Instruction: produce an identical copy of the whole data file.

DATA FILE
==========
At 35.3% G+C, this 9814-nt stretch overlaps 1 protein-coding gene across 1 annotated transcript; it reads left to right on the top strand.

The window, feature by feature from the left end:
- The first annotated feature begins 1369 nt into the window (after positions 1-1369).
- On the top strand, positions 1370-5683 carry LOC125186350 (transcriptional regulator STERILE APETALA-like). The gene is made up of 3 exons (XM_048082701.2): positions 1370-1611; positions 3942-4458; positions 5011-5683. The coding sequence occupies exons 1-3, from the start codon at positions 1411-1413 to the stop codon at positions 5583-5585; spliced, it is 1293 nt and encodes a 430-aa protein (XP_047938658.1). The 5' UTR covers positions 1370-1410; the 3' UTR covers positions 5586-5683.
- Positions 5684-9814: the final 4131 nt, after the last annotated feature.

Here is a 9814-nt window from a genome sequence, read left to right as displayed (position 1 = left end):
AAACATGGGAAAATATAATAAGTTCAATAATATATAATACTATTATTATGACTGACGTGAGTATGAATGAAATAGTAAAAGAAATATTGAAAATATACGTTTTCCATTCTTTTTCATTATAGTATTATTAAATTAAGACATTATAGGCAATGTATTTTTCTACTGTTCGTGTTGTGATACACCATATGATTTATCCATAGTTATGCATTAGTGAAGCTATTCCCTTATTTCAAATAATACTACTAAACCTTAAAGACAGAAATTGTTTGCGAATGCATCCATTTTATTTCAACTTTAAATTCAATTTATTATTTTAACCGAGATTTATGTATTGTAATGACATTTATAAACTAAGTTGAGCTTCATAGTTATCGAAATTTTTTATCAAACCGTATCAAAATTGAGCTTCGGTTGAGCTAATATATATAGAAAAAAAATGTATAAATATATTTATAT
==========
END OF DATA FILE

At 35.3% G+C, this 9814-nt stretch overlaps 1 protein-coding gene across 1 annotated transcript; it reads left to right on the top strand.

The window, feature by feature from the left end:
- The first annotated feature begins 1369 nt into the window (after positions 1-1369).
- On the top strand, positions 1370-5683 carry LOC125186350 (transcriptional regulator STERILE APETALA-like). The gene is made up of 3 exons (XM_048082701.2): positions 1370-1611; positions 3942-4458; positions 5011-5683. The coding sequence occupies exons 1-3, from the start codon at positions 1411-1413 to the stop codon at positions 5583-5585; spliced, it is 1293 nt and encodes a 430-aa protein (XP_047938658.1). The 5' UTR covers positions 1370-1410; the 3' UTR covers positions 5586-5683.
- Positions 5684-9814: the final 4131 nt, after the last annotated feature.

Here is a 9814-nt window from a genome sequence, read left to right as displayed (position 1 = left end):
AAACATGGGAAAATATAATAAGTTCAATAATATATAATACTATTATTATGACTGACGTGAGTATGAATGAAATAGTAAAAGAAATATTGAAAATATACGTTTTCCATTCTTTTTCATTATAGTATTATTAAATTAAGACATTATAGGCAATGTATTTTTCTACTGTTCGTGTTGTGATACACCATATGATTTATCCATAGTTATGCATTAGTGAAGCTATTCCCTTATTTCAAATAATACTACTAAACCTTAAAGACAGAAATTGTTTGCGAATGCATCCATTTTATTTCAACTTTAAATTCAATTTATTATTTTAACCGAGATTTATGTATTGTAATGACATTTATAAACTAAGTTGAGCTTCATAGTTATCGAAATTTTTTATCAAACCGTATCAAAATTGAGCTTCGGTTGAGCTAATATATATAGAAAAAAAATGTATAAATATATTTATAT